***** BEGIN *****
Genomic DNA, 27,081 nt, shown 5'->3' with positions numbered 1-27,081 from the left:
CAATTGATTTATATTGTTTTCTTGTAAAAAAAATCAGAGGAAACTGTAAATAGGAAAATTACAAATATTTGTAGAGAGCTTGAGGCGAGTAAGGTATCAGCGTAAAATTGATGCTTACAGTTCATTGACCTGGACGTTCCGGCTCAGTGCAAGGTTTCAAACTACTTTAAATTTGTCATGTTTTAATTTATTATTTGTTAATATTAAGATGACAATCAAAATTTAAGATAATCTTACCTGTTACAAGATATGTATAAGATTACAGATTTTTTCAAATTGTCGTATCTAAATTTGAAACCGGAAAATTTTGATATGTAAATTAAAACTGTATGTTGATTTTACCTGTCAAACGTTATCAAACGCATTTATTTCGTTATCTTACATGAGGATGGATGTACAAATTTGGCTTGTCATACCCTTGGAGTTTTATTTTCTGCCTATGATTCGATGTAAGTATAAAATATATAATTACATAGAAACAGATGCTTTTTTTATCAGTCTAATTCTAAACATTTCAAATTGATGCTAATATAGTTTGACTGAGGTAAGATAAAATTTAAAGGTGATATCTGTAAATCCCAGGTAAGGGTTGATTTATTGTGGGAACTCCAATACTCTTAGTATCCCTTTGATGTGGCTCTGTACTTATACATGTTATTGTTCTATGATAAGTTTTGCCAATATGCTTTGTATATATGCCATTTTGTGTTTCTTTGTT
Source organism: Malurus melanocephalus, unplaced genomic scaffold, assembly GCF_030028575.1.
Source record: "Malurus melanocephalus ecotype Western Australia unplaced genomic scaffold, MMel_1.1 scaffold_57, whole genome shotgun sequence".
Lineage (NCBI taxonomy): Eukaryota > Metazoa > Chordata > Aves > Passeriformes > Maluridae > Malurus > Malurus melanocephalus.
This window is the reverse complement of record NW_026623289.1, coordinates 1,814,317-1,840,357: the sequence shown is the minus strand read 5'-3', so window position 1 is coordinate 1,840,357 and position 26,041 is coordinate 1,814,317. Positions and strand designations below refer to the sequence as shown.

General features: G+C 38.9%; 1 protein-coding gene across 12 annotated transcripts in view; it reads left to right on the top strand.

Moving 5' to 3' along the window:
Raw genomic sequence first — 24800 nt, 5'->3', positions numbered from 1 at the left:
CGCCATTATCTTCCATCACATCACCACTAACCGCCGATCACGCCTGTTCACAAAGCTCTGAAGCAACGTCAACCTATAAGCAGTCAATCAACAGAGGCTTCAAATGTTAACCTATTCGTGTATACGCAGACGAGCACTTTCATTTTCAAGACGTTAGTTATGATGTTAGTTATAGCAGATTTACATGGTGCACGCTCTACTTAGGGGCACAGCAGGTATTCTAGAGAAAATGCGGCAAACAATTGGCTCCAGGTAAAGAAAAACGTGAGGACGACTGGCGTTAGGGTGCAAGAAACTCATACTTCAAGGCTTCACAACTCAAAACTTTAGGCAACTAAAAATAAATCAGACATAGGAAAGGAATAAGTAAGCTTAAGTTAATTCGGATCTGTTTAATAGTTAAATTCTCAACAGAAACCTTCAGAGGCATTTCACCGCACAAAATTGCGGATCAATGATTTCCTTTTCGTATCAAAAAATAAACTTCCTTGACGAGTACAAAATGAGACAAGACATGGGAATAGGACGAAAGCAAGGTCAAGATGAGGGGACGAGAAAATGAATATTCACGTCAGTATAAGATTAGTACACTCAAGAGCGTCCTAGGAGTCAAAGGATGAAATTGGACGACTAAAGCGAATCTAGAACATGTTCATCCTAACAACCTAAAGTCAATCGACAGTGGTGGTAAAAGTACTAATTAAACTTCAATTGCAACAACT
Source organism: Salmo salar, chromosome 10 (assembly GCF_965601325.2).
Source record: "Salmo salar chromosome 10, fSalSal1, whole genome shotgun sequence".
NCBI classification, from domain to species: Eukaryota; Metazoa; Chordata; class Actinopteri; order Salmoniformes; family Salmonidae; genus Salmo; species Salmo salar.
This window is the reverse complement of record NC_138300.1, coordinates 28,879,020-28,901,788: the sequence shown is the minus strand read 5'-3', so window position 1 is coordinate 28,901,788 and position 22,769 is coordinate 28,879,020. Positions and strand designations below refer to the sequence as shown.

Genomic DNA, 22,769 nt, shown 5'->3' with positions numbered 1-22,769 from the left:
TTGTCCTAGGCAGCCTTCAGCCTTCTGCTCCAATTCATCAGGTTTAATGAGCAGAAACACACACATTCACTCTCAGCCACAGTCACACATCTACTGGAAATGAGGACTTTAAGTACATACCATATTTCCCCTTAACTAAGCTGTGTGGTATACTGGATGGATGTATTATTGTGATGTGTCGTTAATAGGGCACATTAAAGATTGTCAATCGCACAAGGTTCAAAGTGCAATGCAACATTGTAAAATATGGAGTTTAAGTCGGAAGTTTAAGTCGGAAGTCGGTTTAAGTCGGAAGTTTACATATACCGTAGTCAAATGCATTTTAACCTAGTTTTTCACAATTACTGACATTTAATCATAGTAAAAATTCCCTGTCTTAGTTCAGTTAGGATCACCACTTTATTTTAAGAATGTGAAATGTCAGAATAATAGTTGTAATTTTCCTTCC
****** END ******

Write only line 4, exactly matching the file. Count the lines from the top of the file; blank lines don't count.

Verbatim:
Source record: "Malurus melanocephalus ecotype Western Australia unplaced genomic scaffold, MMel_1.1 scaffold_57, whole genome shotgun sequence".